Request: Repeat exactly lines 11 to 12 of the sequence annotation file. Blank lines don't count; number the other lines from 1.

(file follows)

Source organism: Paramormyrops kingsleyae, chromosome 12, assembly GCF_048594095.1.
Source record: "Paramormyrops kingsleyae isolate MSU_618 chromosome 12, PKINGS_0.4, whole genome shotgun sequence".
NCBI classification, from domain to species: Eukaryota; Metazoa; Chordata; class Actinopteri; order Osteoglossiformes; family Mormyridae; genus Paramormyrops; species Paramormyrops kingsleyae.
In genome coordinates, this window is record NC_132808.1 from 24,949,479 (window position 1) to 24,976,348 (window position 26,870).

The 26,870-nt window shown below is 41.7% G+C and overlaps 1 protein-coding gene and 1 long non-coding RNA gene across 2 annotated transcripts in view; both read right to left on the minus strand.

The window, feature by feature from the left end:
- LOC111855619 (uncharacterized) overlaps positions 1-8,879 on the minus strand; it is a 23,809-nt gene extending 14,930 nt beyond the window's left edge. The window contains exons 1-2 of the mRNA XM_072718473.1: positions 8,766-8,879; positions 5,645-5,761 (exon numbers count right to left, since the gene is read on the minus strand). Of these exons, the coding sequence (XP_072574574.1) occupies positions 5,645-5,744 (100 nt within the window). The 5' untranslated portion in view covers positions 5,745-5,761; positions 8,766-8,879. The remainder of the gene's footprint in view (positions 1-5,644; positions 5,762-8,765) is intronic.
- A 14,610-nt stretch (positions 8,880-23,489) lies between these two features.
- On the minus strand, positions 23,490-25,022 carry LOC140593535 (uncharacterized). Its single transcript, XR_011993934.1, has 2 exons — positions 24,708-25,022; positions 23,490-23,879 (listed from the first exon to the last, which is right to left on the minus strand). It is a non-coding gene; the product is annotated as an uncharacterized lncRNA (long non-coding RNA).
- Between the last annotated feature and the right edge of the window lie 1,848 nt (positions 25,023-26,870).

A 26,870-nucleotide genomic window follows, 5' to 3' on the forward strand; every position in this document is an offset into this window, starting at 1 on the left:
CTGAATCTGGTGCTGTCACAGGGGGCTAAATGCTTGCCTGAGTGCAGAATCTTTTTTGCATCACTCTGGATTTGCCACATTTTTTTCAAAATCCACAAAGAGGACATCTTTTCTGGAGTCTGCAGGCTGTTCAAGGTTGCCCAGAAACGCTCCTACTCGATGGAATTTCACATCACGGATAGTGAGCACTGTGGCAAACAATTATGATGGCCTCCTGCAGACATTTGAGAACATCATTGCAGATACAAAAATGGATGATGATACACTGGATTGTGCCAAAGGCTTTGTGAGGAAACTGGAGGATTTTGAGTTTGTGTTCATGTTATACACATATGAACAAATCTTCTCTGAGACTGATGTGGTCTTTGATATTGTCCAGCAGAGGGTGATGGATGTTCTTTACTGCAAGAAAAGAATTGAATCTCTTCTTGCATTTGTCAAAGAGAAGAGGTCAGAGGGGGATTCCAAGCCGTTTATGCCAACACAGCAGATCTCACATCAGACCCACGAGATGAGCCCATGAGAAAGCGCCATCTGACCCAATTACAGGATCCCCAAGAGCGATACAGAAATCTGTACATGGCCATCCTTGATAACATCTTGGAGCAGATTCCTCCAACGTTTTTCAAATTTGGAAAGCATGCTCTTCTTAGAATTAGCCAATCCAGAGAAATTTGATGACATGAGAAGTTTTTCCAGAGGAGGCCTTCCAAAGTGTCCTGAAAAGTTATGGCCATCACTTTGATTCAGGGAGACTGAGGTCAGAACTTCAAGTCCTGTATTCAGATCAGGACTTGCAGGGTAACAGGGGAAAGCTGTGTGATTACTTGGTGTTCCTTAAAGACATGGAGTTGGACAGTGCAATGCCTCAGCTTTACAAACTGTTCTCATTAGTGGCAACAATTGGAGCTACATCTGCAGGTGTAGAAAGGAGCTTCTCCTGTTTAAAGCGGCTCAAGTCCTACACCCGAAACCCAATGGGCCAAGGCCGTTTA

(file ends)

A 26,870-nucleotide genomic window follows, 5' to 3' on the forward strand; every position in this document is an offset into this window, starting at 1 on the left:
CTGAATCTGGTGCTGTCACAGGGGGCTAAATGCTTGCCTGAGTGCAGAATCTTTTTTGCATCACTCTGGATTTGCCACATTTTTTTCAAAATCCACAAAGAGGACATCTTTTCTGGAGTCTGCAGGCTGTTCAAGGTTGCCCAGAAACGCTCCTACTCGATGGAATTTCACATCACGGATAGTGAGCACTGTGGCAAACAATTATGATGGCCTCCTGCAGACATTTGAGAACATCATTGCAGATACAAAAATGGATGATGATACACTGGATTGTGCCAAAGGCTTTGTGAGGAAACTGGAGGATTTTGAGTTTGTGTTCATGTTATACACATATGAACAAATCTTCTCTGAGACTGATGTGGTCTTTGATATTGTCCAGCAGAGGGTGATGGATGTTCTTTACTGCAAGAAAAGAATTGAATCTCTTCTTGCATTTGTCAAAGAGAAGAGGTCAGAGGGGGATTCCAAGCCGTTTATGCCAACACAGCAGATCTCACATCAGACCCACGAGATGAGCCCATGAGAAAGCGCCATCTGACCCAATTACAGGATCCCCAAGAGCGATACAGAAATCTGTACATGGCCATCCTTGATAACATCTTGGAGCAGATTCCTCCAACGTTTTTCAAATTTGGAAAGCATGCTCTTCTTAGAATTAGCCAATCCAGAGAAATTTGATGACATGAGAAGTTTTTCCAGAGGAGGCCTTCCAAAGTGTCCTGAAAAGTTATGGCCATCACTTTGATTCAGGGAGACTGAGGTCAGAACTTCAAGTCCTGTATTCAGATCAGGACTTGCAGGGTAACAGGGGAAAGCTGTGTGATTACTTGGTGTTCCTTAAAGACATGGAGTTGGACAGTGCAATGCCTCAGCTTTACAAACTGTTCTCATTAGTGGCAACAATTGGAGCTACATCTGCAGGTGTAGAAAGGAGCTTCTCCTGTTTAAAGCGGCTCAAGTCCTACACCCGAAACCCAATGGGCCAAGGCCGTTTA